LINGUIST List 3.416

Wed 20 May 1992

Disc: Rules, Adjuncts

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Directory

  1. Joe Stemberger, Re: 3.395 Rules
  2. Martti Arnold Nyman, Rules, innateness, psychological reality
  3. Geoffrey Russom, Re: 3.408 Adjuncts
  4. "LLOYD HOLLIDAY, LA TROBE UNIV, EDUCATIOEDULHlure.latrobe.edu.au, Re: 3.408 Adjuncts
  5. Eric Schiller, Re: 3.408 Adjuncts

Message 1: Re: 3.395 Rules

Date: Mon, 18 May 92 15:23 CST
From: Joe Stemberger <STEMBERGER%ELLVAXvx.acs.umn.edu>
Subject: Re: 3.395 Rules

G. Vanden Wyngaerd writes:

>3.387 Martti Arnold Nyman <MANYMANFINUHA.bitnet> writes:

> (1) a Is [the man who is tall] __ in the room?
> b Is [the man who __ tall] is in the room?
>
> Why would a more or less random distribution over (1a) and (1b) be
> expectable in the acquisition stage, if speakers unfailingly -- and so,
> as the only pattern for children to base inductive generalizations on --
> produce (1a)?

>The assumption implicit in Nyman's question is that children only
>produce what they hear. This is plainly incorrect. Children do not hear
>forms like "buyed", "eated", or "goed", yet they all go through a stage
>where they produce these forms. This can only be because they make
>generalisations (rules, if you like), which go beyond what they hear. Now
>given that the main source of evidence on yes-no questions at the child's
>disposal will overwhelmingly consist of simple sentences of the form "Is
>the man __ in the room", the child could make the generalisation either
>in way: in terms of linear precedence ("front the first finite verb",
>yielding (1b)) or in terms of hierarchical structure ("front the finite verb
>which follows the subject", yielding (1a)). The fact that children do not
>make mistakes in this respect (ie do not form (1b)) clearly shows that
>the rule is not one learned by experience, the relevant experience not
>being rich enough to determine the nature of the rule and not being
>able to explain the absence of mistakes.

There are a number of interesting things about Wyngaerd's statement here.

1) Forms like "buyed", "goed", and "eated" may occur in child speech, but
they are in a minority. The vast majority of attempts at irregular verbs
are produced correctly. (Gary Marcus and his colleagues at MIT have a
monograph on this that is not yet out.) Children DO tend to produce what
they here, at least statistically.

2) The assumption is made, IN THE ABSENCE OF ANY DATA, that children rarely
hear adults produce sentences like (1a) above. This is an amazing claim,
and I doubt that it is true.

3) Even if it were true, Wyngaerd is making generalizations about learning
IN THE ABSENCE OF A THEORY OF LEARNING.

These last two things are unfortunately very common. Why do we think that
it's OK to say, "There's no data on this, but if there were, I'm sure it
would be X", and expect people to take it seriously? Or "I have no theory
of learning, but I'm sure that it wouldn't predict X"? I'm a phonologist,
and I haven't kept up with changes in syntactic theory, and I'm sure that I
wouldn't be allowed to get away with statements like "I have no reasonable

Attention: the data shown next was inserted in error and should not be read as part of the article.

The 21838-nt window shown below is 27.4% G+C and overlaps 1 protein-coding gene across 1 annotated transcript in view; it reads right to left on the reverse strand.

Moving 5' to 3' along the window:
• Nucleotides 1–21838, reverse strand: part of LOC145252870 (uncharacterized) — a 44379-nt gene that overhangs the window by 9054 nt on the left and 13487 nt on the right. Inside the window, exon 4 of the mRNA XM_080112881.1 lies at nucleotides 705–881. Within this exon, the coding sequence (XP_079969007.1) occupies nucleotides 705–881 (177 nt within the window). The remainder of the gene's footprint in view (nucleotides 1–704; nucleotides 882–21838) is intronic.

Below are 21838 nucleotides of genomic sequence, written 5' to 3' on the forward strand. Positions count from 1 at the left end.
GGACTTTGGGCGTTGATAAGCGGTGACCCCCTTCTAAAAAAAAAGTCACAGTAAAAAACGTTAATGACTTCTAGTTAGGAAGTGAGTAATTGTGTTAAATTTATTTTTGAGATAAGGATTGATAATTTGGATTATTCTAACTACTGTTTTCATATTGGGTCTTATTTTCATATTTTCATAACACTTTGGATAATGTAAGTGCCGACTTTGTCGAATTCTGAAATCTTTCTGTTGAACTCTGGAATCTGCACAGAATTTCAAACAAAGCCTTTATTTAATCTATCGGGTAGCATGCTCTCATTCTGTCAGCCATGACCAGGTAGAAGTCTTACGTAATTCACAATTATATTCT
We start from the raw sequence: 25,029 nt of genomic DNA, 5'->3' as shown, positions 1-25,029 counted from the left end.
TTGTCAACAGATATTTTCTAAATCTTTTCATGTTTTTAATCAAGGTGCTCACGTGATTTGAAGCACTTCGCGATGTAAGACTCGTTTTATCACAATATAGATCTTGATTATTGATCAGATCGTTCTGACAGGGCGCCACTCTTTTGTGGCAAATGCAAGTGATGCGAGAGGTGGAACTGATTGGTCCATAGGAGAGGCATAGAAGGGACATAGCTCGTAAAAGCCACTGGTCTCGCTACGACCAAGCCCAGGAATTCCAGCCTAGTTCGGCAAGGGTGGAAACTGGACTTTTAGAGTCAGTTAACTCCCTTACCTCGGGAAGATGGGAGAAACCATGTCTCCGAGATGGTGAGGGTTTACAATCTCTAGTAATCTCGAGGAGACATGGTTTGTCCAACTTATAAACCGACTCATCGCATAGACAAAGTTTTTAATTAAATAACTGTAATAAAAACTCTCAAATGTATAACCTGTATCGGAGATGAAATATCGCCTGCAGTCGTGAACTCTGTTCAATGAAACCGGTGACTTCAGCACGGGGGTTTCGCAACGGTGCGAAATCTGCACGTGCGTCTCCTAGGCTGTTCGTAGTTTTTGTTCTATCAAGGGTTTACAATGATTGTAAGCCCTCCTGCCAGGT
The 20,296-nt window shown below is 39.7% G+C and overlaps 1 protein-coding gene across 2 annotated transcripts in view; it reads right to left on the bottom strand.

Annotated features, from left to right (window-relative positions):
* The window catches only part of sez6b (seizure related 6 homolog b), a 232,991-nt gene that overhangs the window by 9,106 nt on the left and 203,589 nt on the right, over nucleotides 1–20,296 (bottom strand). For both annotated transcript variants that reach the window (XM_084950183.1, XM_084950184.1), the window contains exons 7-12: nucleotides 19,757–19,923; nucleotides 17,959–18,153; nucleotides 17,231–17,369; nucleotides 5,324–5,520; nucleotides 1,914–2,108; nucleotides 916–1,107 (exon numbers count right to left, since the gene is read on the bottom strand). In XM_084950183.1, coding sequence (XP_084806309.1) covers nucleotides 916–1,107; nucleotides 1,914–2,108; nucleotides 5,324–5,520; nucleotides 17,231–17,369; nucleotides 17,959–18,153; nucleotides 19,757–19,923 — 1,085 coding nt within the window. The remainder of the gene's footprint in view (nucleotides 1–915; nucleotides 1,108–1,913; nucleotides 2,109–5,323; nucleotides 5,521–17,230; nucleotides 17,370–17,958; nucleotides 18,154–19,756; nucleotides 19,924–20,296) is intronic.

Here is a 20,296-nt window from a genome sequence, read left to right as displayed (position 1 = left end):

formal theory of syntax, but if I did, I'm sure that it couldn't accommodate
subj-aux inversion, so all theories of formal syntax must be wrong". But
this statement is no different in kind from the other ones.

One last statement implicit in much work in linguistics: "I have no theory
of genetics, ontogeny, or evolutionary biology, but I'm sure that if I did,
modern linguistic assumptions about innateness would fit in real well."

Maybe we should ask a bit more of ourselves that we often do.

---joe stemberger
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Message 2: Rules, innateness, psychological reality

Date: Wed, 20 May 1992 13:20 EETRules, innateness, psychological reality
From: Martti Arnold Nyman <MANYMANFINUHA.bitnet>
Subject: Rules, innateness, psychological reality

Guido Vanden Wyngaerd (Vol-3-395) claims that the wh-island
constraint is innate. If it is innate, there is really nothing
to explain. To vindicate his claim, Wyngaerd purports to show
that cognitive principles such as analogy make false
predictions about how the structure of yes-no questions is
acquired: If it were acquired by analogy, one would expect
a more or less random distribution over (1a) and (1b):
 (1) a Is [the man who is tall] __ in the room?
 b *Is [the man who __ tall] is in the room?
As the reason for this distributional expectation Wyngaerd gives this:

> given that the main source of evidence on yes-no questions at the child's
> disposal will overwhelmingly consist of simple sentences of the form "Is
> the man __ in the room", the child could make the generalisation either
> in way: in terms of linear precedence ("front the first finite verb",
> yielding (1b)) or in terms of hierarchical structure ("front the finite verb
> which follows the subject", yielding (1a)). The fact that children do not
> make mistakes in this respect (ie do not form (1b)) clearly shows that
> the rule is not one learned by experience, the relevant experience not
> being rich enough to determine the nature of the rule and not being
> able to explain the absence of mistakes.

The above passage proves nothing. It would be interesting,
indeed, to hear psycholinguists' opinions about this kind of
conjectural psycholinguistics. Meanwhile, let me continue
conjecturing, for the sake of argument.
 That "the relevant experience [is not] rich enough to